Wednesday, November 07, 2007

THE EROI (Emotional Return on Investing)

Has this ever happened to you?

Recently I sold half of a position (large drug company) that I had held for 5 years. Did I have a good reason? Not especially. I figured that as a solid company it was wort owning - I just didn't need THAT much of it.

But - as is always the case with Whack-A-Mole Syndrome (TM) - it immediately started to move up. In fact, it almost seemed that the stock had become aware that I had sold it and used that information as the catalyst to move up 3 percent over the next two days.

Then something weird happened; I found myself rooting against it.

As a rational, self-interested being I was struck by this reaction. After all, since I still owned the stock, every move higher was making me money. But every move up was also a stinging rebuke of my in retrospect completely arbitrary decision to dump half my shares. This resulting conclusion was inescapable; I literally found myself wanting to lose money.

Why would an investor ever want to do that??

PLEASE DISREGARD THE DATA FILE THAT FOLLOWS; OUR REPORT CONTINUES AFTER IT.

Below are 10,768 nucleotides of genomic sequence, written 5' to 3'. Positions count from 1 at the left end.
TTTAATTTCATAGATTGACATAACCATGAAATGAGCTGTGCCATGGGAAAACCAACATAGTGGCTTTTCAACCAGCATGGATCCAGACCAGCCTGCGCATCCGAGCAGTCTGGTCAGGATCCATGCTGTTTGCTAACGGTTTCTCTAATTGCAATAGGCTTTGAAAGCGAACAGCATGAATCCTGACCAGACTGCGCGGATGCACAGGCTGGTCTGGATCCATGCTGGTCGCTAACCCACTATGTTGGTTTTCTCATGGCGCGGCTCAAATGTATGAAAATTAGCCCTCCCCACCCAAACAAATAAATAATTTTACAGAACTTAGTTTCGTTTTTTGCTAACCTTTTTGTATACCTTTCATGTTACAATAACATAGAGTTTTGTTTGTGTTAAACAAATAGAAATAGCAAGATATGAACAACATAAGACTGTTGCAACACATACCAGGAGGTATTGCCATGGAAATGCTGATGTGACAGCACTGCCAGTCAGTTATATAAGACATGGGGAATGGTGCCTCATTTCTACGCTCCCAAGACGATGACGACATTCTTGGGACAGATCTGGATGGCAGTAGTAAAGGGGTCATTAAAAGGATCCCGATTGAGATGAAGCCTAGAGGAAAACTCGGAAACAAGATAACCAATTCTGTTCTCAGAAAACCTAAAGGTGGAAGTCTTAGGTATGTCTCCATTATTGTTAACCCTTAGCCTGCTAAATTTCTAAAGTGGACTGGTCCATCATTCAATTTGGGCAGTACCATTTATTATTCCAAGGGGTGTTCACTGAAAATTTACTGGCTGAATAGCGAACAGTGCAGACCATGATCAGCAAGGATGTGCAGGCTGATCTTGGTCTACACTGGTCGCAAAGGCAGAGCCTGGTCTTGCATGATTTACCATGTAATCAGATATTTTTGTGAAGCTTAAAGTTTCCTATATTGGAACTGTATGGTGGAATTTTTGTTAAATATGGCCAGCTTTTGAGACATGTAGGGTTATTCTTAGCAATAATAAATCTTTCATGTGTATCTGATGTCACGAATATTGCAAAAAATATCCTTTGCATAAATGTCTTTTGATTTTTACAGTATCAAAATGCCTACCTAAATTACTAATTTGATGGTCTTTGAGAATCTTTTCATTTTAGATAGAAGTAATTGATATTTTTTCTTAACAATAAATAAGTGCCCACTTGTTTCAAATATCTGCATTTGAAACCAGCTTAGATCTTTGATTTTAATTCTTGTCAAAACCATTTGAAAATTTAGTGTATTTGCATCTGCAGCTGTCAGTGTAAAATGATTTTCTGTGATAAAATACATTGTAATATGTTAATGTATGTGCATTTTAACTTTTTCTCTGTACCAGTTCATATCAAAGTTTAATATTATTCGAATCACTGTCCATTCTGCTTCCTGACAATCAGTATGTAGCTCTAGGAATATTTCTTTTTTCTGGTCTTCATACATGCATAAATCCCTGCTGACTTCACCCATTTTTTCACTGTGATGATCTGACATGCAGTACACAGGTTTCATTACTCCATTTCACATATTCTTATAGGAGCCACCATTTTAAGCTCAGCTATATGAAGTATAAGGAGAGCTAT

It's simple. We invest for an emotional return that more important even then the financial return. In fact, money is never the goal of investing. It is the means to the end, a currency that buys us emotional states (e.g., feeling safe, feeling proud, feeling free).

Unfortunately, sometimes our emotional goals and financial goals are imcompatible.

Being aware of our secret reasons for investing The E.R.O.I (Emotional Return on Investing) is what helps us overcome our psychology and navigate through the emotional mindfield of equities investing.

Are there any times you felt yourself actually wanting to lose money? Feel free to post a response.

In the meantime, happy investing.

Oh! And check out Dr. Peterson's cool book for more great insights into how to become a better investor.

1 comment:

P-Dawg said...

I agree. I find that my day-to-day investing in the market is much more a entertaining activity than a "Spock-like" rational approach to earning the highest return. I have often been a sucker for story stocks.